The Campbell County Commissioners estimated the assessed value of the county to dip and stabilize around $3.6 billion over the next few years. That would drop the value of a mill to about $3.6 million and bring the value of 4 mills to about $14.4 million.

The Board of Cooperative Higher Education Services, or BOCHES, receives a half-mill of property taxes in Campbell County, and much of that goes to Gillette College.

Each of the seven existing community college districts in the state tax either four or five mills, but each has a significantly lower assessed value than Campbell County.

Rep. John Bear, R-Gillette, is in favor of the district formation bill, mainly in order to bring the decision to the people of Campbell County, who he said should have the final say.

“This particular bill, I would be in favor of,” Bear said. “Whether or not it’s the best solution, I can’t tell you. But I think that the people need to be able to decide if they’re to increase their own taxation in order to have this benefit for the society, the community.”

The amount and impact on the increased tax is a looming question that may have major implications in how the final vote turns out, if it is to come to a public vote.

“We’re headed towards tough times,” Bear added. “I’ve committed to no new taxes personally, but any new tax on the oil and coal industry is just going to mean jobs lost. That decision on how much and if we’re going to increase the mill levy, it has to be one made wisely.”

Seven trustees would be elected to the newly formed district, should it come to be.

Rep. Eric Barlow of Campbell County is the house speaker and a co-sponsor on the Gillette College district formation bill. He said there are still many steps before the bill has a shot at becoming law, but emphasized his belief that it is up to local legislators to do their best to bring it to a vote so the community can decide.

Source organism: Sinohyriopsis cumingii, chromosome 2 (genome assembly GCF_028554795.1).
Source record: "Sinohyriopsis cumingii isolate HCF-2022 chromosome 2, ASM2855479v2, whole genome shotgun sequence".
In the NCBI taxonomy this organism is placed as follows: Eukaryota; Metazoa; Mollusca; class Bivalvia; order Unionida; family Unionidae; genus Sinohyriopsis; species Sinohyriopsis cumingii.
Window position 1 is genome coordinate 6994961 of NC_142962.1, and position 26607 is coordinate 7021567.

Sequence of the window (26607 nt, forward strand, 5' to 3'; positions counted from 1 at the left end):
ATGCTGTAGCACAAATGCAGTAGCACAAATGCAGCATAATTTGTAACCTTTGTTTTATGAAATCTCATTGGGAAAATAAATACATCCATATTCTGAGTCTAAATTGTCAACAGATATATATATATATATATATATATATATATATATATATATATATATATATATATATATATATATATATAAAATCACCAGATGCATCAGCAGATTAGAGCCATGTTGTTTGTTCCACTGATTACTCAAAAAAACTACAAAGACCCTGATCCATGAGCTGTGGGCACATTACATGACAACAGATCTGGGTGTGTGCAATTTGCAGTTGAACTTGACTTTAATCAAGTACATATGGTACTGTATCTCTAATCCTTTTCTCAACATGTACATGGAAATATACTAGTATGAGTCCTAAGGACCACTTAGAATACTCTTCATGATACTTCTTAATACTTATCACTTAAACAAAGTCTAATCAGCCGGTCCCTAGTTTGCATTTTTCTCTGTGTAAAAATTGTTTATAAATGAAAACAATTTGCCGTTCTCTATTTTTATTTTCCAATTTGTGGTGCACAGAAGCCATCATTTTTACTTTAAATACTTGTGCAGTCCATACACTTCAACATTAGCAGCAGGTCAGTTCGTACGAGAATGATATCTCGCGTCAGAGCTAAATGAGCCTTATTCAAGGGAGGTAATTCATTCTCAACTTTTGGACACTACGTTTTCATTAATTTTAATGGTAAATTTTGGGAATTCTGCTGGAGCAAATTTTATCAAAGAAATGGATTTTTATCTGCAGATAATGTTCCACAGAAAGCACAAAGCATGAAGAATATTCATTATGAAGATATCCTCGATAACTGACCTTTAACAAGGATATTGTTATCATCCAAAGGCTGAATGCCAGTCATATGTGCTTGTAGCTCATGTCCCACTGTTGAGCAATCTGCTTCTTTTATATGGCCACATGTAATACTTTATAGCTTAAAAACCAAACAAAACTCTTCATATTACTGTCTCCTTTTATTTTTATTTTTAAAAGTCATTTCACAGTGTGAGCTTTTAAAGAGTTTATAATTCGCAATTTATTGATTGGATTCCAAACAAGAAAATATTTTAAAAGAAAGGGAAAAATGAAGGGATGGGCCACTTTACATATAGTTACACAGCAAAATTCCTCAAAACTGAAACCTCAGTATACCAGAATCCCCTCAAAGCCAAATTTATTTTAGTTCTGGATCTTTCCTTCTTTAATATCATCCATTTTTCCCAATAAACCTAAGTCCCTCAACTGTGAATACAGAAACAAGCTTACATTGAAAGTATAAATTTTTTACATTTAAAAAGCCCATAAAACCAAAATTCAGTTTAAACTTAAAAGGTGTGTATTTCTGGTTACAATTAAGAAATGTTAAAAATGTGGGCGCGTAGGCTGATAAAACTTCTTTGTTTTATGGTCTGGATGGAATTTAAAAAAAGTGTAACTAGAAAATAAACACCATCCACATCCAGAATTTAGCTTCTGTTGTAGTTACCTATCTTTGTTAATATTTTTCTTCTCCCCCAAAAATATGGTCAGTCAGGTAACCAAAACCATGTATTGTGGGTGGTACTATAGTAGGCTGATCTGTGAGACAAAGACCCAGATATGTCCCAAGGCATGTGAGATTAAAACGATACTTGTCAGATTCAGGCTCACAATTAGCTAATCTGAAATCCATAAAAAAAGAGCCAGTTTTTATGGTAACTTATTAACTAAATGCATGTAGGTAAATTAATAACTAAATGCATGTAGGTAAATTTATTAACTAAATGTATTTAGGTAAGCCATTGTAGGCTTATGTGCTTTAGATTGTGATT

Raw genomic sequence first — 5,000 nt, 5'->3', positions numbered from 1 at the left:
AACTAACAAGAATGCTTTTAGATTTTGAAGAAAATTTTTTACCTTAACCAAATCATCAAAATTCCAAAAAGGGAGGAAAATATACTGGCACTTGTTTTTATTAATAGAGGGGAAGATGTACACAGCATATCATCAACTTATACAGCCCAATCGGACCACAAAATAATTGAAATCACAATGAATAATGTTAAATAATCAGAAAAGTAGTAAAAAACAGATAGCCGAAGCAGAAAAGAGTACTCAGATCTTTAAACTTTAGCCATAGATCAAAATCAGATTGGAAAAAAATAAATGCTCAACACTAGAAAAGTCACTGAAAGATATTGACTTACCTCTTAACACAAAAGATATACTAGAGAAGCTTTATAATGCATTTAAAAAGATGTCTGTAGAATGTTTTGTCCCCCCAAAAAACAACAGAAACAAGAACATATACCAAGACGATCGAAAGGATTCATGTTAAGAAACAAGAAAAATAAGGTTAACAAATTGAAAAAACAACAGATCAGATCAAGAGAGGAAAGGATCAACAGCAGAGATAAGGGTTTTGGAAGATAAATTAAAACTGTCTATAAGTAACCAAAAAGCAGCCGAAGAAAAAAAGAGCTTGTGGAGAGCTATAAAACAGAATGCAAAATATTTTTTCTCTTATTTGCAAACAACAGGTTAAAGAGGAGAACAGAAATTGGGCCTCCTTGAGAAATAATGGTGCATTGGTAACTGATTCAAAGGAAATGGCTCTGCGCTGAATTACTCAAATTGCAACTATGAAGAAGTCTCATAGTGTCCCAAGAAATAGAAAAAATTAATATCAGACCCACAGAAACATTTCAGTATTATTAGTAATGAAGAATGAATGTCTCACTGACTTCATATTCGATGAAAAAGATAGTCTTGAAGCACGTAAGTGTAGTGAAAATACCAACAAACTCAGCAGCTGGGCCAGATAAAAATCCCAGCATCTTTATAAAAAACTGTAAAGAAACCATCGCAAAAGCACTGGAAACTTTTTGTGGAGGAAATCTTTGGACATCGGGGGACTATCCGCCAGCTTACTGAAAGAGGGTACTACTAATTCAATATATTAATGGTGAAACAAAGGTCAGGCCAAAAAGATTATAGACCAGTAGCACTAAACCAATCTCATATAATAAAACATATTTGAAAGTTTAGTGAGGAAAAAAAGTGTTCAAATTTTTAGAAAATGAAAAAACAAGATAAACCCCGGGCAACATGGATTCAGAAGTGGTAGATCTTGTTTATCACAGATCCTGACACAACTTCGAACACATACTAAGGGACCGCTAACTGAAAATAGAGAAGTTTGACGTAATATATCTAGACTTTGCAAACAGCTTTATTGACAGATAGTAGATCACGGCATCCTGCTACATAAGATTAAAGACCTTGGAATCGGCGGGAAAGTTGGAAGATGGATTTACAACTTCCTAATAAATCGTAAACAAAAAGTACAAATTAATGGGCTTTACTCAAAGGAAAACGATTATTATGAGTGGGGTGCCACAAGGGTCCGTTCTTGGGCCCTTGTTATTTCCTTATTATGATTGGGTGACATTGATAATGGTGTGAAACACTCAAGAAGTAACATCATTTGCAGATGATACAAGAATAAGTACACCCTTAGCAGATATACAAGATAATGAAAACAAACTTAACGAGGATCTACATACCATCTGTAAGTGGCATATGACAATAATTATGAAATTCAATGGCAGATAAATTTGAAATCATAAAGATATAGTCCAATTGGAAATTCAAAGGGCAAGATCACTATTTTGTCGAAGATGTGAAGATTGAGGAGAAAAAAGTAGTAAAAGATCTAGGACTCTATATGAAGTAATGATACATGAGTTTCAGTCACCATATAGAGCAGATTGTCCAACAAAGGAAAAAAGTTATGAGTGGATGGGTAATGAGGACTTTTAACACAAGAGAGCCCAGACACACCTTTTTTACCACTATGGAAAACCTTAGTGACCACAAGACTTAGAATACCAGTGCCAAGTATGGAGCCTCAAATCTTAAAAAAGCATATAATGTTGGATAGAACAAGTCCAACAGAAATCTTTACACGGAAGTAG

“I’ll do everything I can to make sure this bill gets every opportunity in its process, and I’ll personally support it as well,” he said.

The idea of rallying behind the bill in the state Legislature so the college’s fate can go before the public was echoed by Tracy Wasserburger, who is on the Gillette College Advisory Board.

“If we get it though the Legislature, we still have another huge task to share with our community about the value that this college has,” Tracy Wasserburger said. “Bring it back home and let us be able to decide about the future of our college.”

The bill will go before the Senate Education Committee at 8:30 a.m. Wednesday. Jeff Wasserburger said he hopes that by noon, “we will know what’s going to happen to the community college bill.”

“My thoughts are that we will come out of that committee,” he said, adding that it could be one of the first bills decided by the entire Legislature.

A special election could be held as early as May, but given the legislative schedule, it is more likely that it would occur in August.

For now, the new district is being called the Gillette College Community College District, but Wasserburger said that title, with its redundancies and all, could still be changed.